It's also quite alarming that defensive coordinator Steve Spagnuolo has had to rely more heavily on safety and cornerback blitzes to help the front four get the job done.
The Giants started out slowly in pass coverage, but thanks to better showings from cornerback Eli Apple and free safety Darian Thompson, the team sits 15th in the NFL in passes defensed (35).
That doesn't mean the coverage is worthy of a high passing grade. The play by the linebackers in this area has, at times, looked like an unorganized mess. The inability to stop opposing tight ends, who have scored eight times in seven games, is also concerning.
Using stats from Pro Football Focus to calculate the Giants linebackers' NFL Rating, only one of the group—Jonathan Casillas—has a rating under 100 (82.0) through the first seven games.
Lastly, the Giants have allowed the sixth most average passing yards per game so far, this season (258.7 per game).
The good news is the Giants are in pretty good company in this last statistic, joining the Patriots, Eagles and Chiefs as teams who have logged a higher average per game. In this case, though, misery shouldn't enjoy company as New York can be better.
There has been a lot of things wrong with the Giants special teams unit this year, none bigger than the stretch of inconsistent punting by Brad Wing.
Whereas Wing was so good last year, he's had at least one clunker punt in his weekly batch this season; the aforementioned clunker usually being so bad that the opponent has been able to cash in on the Giants' misfortunes.
The biggest gaffe by Wing was a poor punt that set up an 88-yard punt return for a touchdown in Week 2 by the Lions.
While the blame for the poor punting is not Wing's alone—the awful coverage and the coaching staff's insistence on having him be a directional punter, which he has yet to show he can be, are part of the problem—the shanked punts certainly don't help.
In the return game, meanwhile, the Giants were hoping Dwayne Harris would reach a financial incentive placed into his contract this past offseason in which he would get a performance bonus if he averaged 10.0 yards per return.
Unfortunately, the 30-year-old suffered a season-ending broken foot, but before misfortune struck, he finished with a pedestrian 6.9 average that was built on some head-scratching decisions and uncertainty by him regarding when to field punts and when to let them hit and roll into the end zone.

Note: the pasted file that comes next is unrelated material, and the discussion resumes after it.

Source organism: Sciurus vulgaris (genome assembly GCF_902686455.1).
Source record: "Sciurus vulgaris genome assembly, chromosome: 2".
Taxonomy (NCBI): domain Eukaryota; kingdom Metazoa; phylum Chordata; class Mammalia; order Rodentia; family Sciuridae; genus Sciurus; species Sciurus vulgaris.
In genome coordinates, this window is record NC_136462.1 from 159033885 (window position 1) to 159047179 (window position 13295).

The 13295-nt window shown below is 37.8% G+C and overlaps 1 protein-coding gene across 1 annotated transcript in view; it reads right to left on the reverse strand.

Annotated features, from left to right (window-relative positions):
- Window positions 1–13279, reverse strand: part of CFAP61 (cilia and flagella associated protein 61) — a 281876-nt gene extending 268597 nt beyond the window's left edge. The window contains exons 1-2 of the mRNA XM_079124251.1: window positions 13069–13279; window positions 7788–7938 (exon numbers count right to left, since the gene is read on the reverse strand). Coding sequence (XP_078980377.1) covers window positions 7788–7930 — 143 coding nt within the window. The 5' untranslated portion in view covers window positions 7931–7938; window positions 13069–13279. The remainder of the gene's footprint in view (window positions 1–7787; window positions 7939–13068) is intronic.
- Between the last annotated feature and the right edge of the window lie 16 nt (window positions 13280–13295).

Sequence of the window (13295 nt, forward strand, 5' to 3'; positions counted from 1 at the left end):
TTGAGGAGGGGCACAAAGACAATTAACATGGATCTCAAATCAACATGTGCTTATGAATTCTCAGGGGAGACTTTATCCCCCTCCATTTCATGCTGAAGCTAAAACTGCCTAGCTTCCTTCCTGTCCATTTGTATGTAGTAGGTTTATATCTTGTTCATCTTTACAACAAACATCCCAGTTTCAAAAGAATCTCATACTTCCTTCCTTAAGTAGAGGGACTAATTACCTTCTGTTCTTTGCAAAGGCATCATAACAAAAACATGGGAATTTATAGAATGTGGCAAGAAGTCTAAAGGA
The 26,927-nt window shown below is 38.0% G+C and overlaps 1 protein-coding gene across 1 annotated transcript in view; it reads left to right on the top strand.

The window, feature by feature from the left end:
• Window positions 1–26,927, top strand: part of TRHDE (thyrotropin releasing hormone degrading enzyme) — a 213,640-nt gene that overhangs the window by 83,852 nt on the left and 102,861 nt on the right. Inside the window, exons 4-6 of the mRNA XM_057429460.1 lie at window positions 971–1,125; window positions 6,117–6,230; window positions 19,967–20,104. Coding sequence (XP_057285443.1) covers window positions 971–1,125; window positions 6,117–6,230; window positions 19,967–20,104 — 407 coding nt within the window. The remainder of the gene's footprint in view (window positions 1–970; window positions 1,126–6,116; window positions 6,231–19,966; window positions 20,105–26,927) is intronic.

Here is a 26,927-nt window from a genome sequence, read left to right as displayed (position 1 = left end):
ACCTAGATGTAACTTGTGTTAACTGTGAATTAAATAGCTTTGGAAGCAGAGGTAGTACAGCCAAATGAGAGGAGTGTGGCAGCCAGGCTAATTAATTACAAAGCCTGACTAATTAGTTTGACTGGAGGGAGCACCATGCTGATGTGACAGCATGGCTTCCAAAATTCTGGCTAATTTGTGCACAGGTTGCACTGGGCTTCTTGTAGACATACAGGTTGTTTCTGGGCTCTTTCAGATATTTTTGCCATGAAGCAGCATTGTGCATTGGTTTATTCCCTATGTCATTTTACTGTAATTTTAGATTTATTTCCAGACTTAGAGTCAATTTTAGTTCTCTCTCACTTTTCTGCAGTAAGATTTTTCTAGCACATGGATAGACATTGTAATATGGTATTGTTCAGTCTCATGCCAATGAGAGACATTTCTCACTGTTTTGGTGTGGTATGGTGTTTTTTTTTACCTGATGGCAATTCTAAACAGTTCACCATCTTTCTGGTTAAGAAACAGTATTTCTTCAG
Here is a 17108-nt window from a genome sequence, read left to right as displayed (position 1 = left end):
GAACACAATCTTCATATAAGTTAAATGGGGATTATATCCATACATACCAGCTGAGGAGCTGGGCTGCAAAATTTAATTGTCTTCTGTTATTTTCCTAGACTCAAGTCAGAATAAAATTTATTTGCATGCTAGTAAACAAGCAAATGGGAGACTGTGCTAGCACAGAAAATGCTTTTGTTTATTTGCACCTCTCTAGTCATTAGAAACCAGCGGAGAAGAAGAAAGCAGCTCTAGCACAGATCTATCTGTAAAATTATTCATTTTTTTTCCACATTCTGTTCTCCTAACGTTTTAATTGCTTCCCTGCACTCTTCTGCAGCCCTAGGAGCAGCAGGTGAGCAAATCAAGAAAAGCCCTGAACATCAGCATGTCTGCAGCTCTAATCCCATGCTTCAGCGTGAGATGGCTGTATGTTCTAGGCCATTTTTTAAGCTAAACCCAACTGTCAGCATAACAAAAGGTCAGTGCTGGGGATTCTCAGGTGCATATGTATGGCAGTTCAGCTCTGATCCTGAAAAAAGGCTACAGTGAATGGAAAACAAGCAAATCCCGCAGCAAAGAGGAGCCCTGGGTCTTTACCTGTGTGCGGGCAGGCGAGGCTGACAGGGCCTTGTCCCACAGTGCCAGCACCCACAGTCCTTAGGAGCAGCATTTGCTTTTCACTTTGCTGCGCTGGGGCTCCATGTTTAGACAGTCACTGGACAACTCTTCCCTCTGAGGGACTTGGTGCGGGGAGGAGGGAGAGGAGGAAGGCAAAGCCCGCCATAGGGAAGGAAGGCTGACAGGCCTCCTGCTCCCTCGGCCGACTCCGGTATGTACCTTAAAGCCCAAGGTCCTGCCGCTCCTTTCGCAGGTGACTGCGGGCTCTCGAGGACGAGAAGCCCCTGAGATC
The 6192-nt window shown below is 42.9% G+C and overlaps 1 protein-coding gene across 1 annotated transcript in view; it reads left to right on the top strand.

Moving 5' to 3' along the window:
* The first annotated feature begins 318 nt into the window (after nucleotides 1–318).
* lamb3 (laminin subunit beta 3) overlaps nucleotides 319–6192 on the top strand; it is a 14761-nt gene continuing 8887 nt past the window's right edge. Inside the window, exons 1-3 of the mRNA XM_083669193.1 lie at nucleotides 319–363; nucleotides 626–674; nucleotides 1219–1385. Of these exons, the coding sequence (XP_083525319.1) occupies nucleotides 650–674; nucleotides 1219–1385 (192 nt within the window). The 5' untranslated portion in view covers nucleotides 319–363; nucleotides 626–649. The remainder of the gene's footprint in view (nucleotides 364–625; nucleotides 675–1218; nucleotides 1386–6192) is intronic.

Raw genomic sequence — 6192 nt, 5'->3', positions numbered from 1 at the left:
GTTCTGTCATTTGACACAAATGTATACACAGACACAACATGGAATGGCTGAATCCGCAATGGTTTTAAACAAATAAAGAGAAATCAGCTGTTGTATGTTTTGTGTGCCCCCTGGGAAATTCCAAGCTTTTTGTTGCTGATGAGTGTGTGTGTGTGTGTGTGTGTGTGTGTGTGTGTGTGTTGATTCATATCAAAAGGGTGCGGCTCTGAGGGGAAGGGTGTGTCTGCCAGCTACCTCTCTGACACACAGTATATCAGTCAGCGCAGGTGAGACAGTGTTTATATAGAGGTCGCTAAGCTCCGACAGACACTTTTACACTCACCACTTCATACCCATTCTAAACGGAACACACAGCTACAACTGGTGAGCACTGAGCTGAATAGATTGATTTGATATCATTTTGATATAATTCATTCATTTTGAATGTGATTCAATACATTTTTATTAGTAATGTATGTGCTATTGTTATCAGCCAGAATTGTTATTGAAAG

Kicker Aldrick Rosas, who came into this season with no prior regular-season experience, started as the lone bright spots on a unit that has clearly caused special teams coordinator Tom Quinn to develop his largest amount of gray hairs in his 12 seasons with the team.
Lately, Rosas has fallen on hard times, with three missed field goals in his last three games, including one block.
Better late than never?
Not if you're the Giants and are talking about McAdoo's decision to delegate the play-calling to offensive coordinator Mike Sullivan.
It took McAdoo until his team was 0-5 this year before he finally woke up and realized that by holding the dual role of head coach and play-caller, his team was in a downward spiral.
Before that, there were numerous decisions made by the second-year head coach and fourth-year play-caller that left Giants fans screaming in frustration.
Such decisions include going for it on fourth down inside the opponents' 5-yard line, play-calling sequences that didn't appear to fit the situation, and the delay of game penalties that McAdoo tried at one point to blame on Manning only to later admit he could have done a better job with the communication.
Although the team's company line has been that it was McAdoo who decided to delegate the play-calling to Sullivan, Giants co-owner Steve Tisch told NJ Advance Media's James Kratch that he and business partner John Mara "discussed the team's play-calling situation in the past, both together and with McAdoo," adding that the topic had been discussed most recently before the Giants faced the Denver Broncos.
"I think it was a very good adjustment that the coach made," Tisch said. "It was discussed last week. ... He knew it was the right thing to do."
That ownership even had to bring up the topic—whether directly or indirectly with the head coach, who must have seen his team starting to implode, not just offensively but also with the discipline-related issues of cornerbacks Dominique Rodgers-Cromartie and Eli Apple—is the biggest head-scratcher of them all.
Patricia Traina covers the New York Giants for Inside Football, the Journal Inquirer and Sports Xchange. All quotes and information were obtained firsthand unless otherwise noted.